My husband and I would like to do a walking tour in France of one to two weeks, somewhere without too many mountains. I have looked at a few options but the price seems prohibitive. Can you recommend any tours? We have some experience tramping in New Zealand.

Lonely Planet's Sarah Bennett & Lee Slater write:

France is a fine destination for a walking holiday, with a variety of landscapes to explore. The Alps and Pyrenees are popular, but there are plenty of other destinations offering less arduous adventures.

An organised tour is an attractive option, with all the logistics of transport and accommodation taken care of for you. You do, however, pay for this privilege. With good planning there's no reason why you can't make your own arrangements, which will make your trip significantly cheaper and more flexible.


Avoid serious uphills on France's many sentiers du littoral (coastal footpaths). In a couple of weeks, you could easily knock off walks on the Belle Ile and incongruously named Ile d'Ouessant (Island of Terror) - twinset Breton islands with stunning Atlantic vistas.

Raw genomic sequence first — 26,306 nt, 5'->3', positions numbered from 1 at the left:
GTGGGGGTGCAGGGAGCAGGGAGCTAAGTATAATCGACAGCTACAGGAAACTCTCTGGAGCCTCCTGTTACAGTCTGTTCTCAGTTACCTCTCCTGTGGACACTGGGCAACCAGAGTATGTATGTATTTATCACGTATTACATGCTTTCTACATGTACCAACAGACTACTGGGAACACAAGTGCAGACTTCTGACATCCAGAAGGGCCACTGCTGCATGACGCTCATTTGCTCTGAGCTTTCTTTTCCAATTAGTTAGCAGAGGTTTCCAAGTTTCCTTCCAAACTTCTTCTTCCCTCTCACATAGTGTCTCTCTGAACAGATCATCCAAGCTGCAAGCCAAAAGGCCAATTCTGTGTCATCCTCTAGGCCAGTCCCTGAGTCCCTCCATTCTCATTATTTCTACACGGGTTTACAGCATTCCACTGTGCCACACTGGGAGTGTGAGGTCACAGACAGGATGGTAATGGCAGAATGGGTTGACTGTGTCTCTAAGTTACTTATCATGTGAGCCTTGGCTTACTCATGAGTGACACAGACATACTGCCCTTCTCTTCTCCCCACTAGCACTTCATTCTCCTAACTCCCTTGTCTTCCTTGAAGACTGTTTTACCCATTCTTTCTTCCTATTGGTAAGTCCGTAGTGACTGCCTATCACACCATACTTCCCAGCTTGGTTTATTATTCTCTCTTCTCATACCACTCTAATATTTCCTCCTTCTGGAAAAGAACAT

If you fancy a bit more of a workout, consider the Massif de Vosges region bordering Germany. This little-known area of woodland hills, fragrant pastures and glacial lakes is threaded with 10,000km of paths, including France's famous long-distance hiking trails, Grandes Randonnees (known as "GRs").

Lonely Planet's France guidebook includes details of these. It will also set you on the right path when it comes to transport, accommodation and day-to-day living.

Eurail rollicking fun
I am a 65-year-old male planning a three-month Eurail Pass excursion. Do you envision any problems regarding communicating with officials at main rail terminals and with making connections? Also, where could I purchase a Lonely Planet Europe by Rail guidebook?

-Fred McFlinn

Eurail passes are an excellent way of discovering the continent, with participating networks criss-crossing 23 European countries; one notable exception is Britain, which has its own BritRail pass.

The multitude of Eurail passes available have, however, become quite expensive. Unless you have already purchased yours, check national railways' websites to work out what it would cost to buy the tickets separately.

Lonely Planet doesn't publish a guide for European rail travel, but there are a number of excellent online resources that'll help. The Eurail website has a downloadable rail map, while DB Bahn has detailed schedule and fare information, in English.

The Man in Seat 61 is packed full of invaluable train descriptions and details of journeys to the far reaches of Europe and beyond. Armed with this information, you shouldn't encounter too many problems; however, unless you're multilingual, you'll find that a phrasebook and some well-practiced questions will help keep stress levels to a minimum.